Links from the show:
- Google Search Console warnings about security
- The SSL checklist
- “Near Me” is now often implied
- Google mobile friendly test now in the search results
- URL structure is not important for SEO
- Google treats internal and external links differently
- Make phone calls through Google Home
- Google Voice search now available to over one billion people worldwide
- New collaboration features in Google Docs
- Brainscape – Chrome keyboard shortcuts
- Brainscape – Asana keyboard shortcuts
Coming in October, Google may start making your website look very untrustworthy. We know that Google’s pushing web security very hard, but a change they’re making soon could affect many of your websites that scare off your visitors.
Before we get into that, though, I’m Mickey Mellen, this is A Brighter Web episode number 13, brought to you by all of us at GreenMellen. Our goal with this podcast is to give you quick weekly insights for news, products, and ideas so we can all make the web a brighter place to be. These might be actual web tips, talking about strategy, search engines, WordPress plugins and UX, or it might be productivity ideas to help you get more done and free up your time to do great things.
We also want to thank our sponsor, ClickHOST.com. ClickHOST provides top rate web hosting at prices as low as $5 a month. Visit ClickHOST.com/abw for an exclusive 20% off discount for listeners of A Brighter Web.
Today we’ll talk more about Chrome security warnings, “near me” searches, easier access to the Mobile-Friendly Test, ideal URL structures, internal versus external links, phone calls through Google Home, an expanded audience for voice search, and new collaboration features in Google Docs. Let’s dig in.
We talked last week about how Google Search Council sent out a bunch of warnings that were mistaken. They didn’t mean to send them out, and we shouldn’t have gotten them. However, they’ve just sent out another batch of warnings, and this time they’re legit. They’re warning you that if you don’t have SSL on your site, all pages with any kind of form will now start showing a “not secure” message to visitors when the next version of Google Chrome launches in October, version 62.
Google already shows the “not secure” warning on pages that ask for passwords or credit card information, but starting with this next version, they’re going to start showing “not secure” on any kind of form anywhere on your site. So this will be a lot more insecure-looking messages for your visitors, that may not be a good thing for them.
SSL should be a free service from your host. Most hosts offer it for free, and if it’s not, you should probably change hosts and find one that is. We have a post with an SSL checklist you can run through linked in the show notes. You can follow a step-by-step process to get everything straightened up and keep Google happy.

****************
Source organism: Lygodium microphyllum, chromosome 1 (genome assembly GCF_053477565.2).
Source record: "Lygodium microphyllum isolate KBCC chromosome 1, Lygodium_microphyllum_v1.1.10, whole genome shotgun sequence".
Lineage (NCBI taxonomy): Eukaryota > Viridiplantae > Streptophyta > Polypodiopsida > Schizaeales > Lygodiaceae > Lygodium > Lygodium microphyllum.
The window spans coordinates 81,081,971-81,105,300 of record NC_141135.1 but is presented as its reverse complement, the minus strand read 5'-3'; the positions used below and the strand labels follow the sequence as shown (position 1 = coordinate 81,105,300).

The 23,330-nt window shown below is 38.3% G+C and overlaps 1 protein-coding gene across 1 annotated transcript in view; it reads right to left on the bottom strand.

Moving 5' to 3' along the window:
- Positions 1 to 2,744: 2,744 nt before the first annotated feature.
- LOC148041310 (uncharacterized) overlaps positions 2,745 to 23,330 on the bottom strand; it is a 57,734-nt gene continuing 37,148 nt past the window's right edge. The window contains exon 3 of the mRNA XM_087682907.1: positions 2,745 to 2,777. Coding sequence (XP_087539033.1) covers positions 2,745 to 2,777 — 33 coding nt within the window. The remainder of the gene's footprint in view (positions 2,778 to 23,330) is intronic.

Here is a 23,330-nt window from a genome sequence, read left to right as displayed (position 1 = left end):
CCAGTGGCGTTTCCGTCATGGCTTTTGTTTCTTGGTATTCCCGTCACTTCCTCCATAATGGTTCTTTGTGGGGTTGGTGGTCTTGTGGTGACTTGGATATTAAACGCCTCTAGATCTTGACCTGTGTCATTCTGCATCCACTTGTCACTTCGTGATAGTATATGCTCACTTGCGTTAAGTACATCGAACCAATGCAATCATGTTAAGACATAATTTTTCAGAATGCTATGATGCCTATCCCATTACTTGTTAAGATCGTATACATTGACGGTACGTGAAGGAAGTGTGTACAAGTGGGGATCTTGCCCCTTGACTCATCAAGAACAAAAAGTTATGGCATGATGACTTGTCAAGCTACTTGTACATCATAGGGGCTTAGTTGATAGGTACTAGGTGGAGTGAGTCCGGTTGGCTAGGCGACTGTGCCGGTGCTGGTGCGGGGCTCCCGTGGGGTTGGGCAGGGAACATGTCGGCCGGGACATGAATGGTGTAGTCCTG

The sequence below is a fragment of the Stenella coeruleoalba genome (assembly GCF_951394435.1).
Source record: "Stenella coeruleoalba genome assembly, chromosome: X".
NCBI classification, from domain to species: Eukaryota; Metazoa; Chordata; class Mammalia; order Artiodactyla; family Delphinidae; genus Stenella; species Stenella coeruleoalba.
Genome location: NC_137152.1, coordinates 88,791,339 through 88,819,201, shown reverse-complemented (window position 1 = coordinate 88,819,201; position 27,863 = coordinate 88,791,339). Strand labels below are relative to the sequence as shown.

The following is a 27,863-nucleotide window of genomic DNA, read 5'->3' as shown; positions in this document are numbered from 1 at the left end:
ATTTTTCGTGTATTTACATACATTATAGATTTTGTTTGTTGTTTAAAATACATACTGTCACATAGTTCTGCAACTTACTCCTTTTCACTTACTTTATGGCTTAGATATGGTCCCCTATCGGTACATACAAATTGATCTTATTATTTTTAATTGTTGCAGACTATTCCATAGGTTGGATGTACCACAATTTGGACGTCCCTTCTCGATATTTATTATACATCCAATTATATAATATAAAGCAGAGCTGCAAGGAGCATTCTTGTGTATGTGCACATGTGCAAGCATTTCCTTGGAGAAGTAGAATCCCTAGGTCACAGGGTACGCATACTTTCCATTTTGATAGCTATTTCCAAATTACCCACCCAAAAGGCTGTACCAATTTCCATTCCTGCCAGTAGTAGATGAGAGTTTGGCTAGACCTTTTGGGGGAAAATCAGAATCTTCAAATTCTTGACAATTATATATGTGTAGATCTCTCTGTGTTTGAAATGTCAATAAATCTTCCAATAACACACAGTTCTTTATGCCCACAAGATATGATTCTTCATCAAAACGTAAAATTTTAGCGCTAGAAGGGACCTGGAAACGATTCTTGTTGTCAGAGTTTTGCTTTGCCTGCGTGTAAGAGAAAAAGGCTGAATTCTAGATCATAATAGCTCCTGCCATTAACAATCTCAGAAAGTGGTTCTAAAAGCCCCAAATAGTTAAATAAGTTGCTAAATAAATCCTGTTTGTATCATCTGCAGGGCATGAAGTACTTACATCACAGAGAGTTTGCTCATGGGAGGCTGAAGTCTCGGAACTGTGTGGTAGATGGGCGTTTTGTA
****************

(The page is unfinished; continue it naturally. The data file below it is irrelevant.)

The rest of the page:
It’s a small thing, but it appears that “near me” is now often implied in searches. We’ve known that it’s been implied for awhile. If people search for things like “used cars”, Google automatically default to a local search. They’ll see that local intent and do a local search for you, but it seems now that most searches, over 50% of local searches, people don’t use the words “near me,” they just search for what they want, and they know that Google will take care of them.
We have an article listed in the show notes that will give you details, but really it just shows again that local SEO’s important in getting that name, address, and phone for your business completely accurate across all the local directories will make a big difference, as people are doing more and more local searches and Google’s doing it more and more automatically.
We’ve talked often about Google’s Mobile-Friendly Test tool, which is a great little tool just to test what Google thinks of the mobile-friendliness of your site. And now it’s a little bit easier to access. If you go to Google and simply search for “mobile friendly”, it’ll bring up the test. Still takes you to the existing mobile test, nothing real different there, but it’s a quick way to get there from any device and do a quick test on any site you need, to see how mobile-friendly it is.
Something we’re often asked about is how to set the URL structure for your website. For example, if you sell blue wagons, should they be listed under “mysite.com/products/wagons/blue” or just under “mysite.com/bluewagons”? Google’s come out to officially say, “it doesn’t matter”. As with a lot of things like this, just pick one and stick to it, because the remapping of those URLs could be tricky to change from one to another. Even though Google says it doesn’t matter, sometimes having those longer subfolders can be more useful for visitors, so be thinking about that from all points of view. But strictly from Google’s eyes, it’s the same either way, so just pick one and go with it.